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COSSA Compiles Social Science Resources Related to COVID-19

COSSA is compiling a list of resources for social scientists and stakeholders related to the COVID-19 pandemic. The list includes guidance from federal science agencies, collections of publicly available peer-reviewed research related to the crisis, resources from COSSA member associations, and more. It will be updated frequently; if you would like to share resources for inclusion, please contact us.

There are a number of new databases for researchers wishing to amplify their work that may have relevance to the current crisis, including the COVID-19 Open Research Dataset, supported by the Allen Institute for AI, and a grassroots effort on GitHub to compile new social science research related to COVID-19. COSSA also encourages any social scientists sharing their work on these platforms to send it to COSSA to help us explain to policymakers the impacts of our sciences on crises like this.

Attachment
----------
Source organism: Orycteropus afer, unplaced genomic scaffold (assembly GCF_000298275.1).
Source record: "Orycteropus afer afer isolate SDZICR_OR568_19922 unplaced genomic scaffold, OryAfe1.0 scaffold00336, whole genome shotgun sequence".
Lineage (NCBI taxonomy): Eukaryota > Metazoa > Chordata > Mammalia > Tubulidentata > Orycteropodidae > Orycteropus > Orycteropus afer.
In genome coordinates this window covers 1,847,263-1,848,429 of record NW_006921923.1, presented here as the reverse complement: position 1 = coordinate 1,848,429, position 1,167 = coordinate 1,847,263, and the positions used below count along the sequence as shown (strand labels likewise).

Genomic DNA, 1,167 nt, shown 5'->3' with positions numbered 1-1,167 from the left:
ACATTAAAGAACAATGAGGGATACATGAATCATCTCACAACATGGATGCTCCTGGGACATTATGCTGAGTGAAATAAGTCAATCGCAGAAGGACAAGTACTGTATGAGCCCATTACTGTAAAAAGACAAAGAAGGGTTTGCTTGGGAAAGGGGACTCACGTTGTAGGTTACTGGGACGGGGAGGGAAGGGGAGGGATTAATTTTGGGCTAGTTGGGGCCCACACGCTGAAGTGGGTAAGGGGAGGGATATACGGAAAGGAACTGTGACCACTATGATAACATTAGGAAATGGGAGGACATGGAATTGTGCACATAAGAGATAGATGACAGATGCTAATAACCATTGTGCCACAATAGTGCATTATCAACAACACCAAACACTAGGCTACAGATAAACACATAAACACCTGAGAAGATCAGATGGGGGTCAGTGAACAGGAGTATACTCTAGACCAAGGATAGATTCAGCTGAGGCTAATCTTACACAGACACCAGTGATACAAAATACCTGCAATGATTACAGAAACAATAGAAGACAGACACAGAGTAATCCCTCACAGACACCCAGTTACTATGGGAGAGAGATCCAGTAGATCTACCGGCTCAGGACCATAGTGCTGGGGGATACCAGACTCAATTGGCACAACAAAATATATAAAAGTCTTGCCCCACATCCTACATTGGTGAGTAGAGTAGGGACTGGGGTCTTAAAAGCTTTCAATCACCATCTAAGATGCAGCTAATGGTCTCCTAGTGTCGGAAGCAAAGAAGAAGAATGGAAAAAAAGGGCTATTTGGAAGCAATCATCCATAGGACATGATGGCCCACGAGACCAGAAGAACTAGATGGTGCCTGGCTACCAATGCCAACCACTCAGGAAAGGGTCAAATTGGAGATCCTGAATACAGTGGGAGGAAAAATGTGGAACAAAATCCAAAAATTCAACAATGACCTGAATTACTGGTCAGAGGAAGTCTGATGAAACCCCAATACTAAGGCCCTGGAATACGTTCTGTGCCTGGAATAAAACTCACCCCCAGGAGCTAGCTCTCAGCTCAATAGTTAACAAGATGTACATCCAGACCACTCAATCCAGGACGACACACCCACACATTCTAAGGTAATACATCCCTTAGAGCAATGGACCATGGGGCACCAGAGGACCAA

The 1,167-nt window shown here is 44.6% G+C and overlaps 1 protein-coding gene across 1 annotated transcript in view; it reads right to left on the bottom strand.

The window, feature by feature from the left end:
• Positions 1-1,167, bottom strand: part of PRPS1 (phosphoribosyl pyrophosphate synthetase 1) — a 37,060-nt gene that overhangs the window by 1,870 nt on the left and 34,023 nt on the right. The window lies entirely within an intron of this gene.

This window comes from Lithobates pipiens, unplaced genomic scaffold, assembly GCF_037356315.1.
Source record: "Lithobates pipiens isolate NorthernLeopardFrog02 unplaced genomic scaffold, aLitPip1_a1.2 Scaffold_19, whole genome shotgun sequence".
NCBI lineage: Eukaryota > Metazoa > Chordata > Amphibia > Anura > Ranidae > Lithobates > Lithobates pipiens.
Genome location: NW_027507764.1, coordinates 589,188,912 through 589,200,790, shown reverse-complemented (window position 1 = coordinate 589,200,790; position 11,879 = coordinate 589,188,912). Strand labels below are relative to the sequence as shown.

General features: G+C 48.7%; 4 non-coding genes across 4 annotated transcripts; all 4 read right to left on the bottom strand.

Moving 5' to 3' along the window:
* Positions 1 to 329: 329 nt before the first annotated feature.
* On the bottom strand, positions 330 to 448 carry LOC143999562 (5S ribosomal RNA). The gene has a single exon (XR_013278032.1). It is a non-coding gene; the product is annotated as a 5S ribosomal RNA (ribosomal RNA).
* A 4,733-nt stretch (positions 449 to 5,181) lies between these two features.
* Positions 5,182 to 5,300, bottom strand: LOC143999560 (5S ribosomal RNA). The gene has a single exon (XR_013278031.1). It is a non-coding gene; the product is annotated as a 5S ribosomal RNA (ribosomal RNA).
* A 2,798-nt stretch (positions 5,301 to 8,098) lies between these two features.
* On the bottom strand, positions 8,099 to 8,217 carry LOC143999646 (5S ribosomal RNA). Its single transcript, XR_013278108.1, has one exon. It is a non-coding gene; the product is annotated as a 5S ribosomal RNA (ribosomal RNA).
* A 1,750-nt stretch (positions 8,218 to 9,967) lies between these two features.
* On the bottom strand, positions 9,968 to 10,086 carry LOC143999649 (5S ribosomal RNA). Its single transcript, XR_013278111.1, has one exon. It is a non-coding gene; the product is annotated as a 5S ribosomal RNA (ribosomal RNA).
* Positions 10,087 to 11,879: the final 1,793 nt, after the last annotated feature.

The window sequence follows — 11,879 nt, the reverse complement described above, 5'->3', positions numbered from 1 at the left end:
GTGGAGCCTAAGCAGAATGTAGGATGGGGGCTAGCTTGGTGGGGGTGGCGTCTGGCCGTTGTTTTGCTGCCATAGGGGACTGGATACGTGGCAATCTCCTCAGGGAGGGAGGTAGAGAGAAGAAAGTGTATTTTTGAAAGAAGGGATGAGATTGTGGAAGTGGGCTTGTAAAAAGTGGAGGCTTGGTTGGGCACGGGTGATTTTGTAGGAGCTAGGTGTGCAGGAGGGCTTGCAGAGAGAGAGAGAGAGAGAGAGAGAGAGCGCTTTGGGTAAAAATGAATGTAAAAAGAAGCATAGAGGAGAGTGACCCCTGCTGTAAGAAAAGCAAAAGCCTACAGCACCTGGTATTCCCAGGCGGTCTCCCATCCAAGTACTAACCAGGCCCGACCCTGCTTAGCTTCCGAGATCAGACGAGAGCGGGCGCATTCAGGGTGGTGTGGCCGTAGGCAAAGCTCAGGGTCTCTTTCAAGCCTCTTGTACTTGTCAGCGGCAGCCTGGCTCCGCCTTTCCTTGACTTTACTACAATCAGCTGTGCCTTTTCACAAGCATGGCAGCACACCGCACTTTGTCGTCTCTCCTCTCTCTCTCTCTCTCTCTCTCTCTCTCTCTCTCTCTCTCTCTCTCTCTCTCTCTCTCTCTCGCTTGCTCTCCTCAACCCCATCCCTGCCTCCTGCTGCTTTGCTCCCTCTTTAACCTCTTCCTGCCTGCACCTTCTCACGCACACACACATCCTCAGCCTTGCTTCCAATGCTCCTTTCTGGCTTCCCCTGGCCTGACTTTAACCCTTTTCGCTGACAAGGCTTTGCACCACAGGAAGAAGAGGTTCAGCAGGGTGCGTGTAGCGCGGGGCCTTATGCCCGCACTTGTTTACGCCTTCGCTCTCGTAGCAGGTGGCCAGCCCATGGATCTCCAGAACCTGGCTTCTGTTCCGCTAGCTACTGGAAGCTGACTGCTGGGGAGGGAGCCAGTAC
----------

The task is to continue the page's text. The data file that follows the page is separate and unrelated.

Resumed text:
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Posted in Issue 7 (March 31), Update, Volume 39 (2020)

COSSA’s Analysis of Enacted COVID-19 Supplemental Funding Legislation, FY 2020

Over the past month, Congress has passed three large stimulus bills in response to the COVID-19 pandemic. Together, the three bills comprise the largest economic stimulus package in American history and touch nearly all aspects of American life, including scientific research, support for key economic sectors and small businesses, direct financial support to Americans, and boosts to social safety net programs. All three bills enacted in response to the crisis, so far, have been supplemental appropriations bills, meaning they provide funds to federal agencies and programs in addition to what has already been appropriated for the current fiscal year (FY 2020), which began on October 1, 2019. It remains to be seen how this infusion of funds will impact, if at all, appropriations for next fiscal year (FY 2021), beginning on October 1, 2020. Follow COSSA’s FY 2021 coverage here.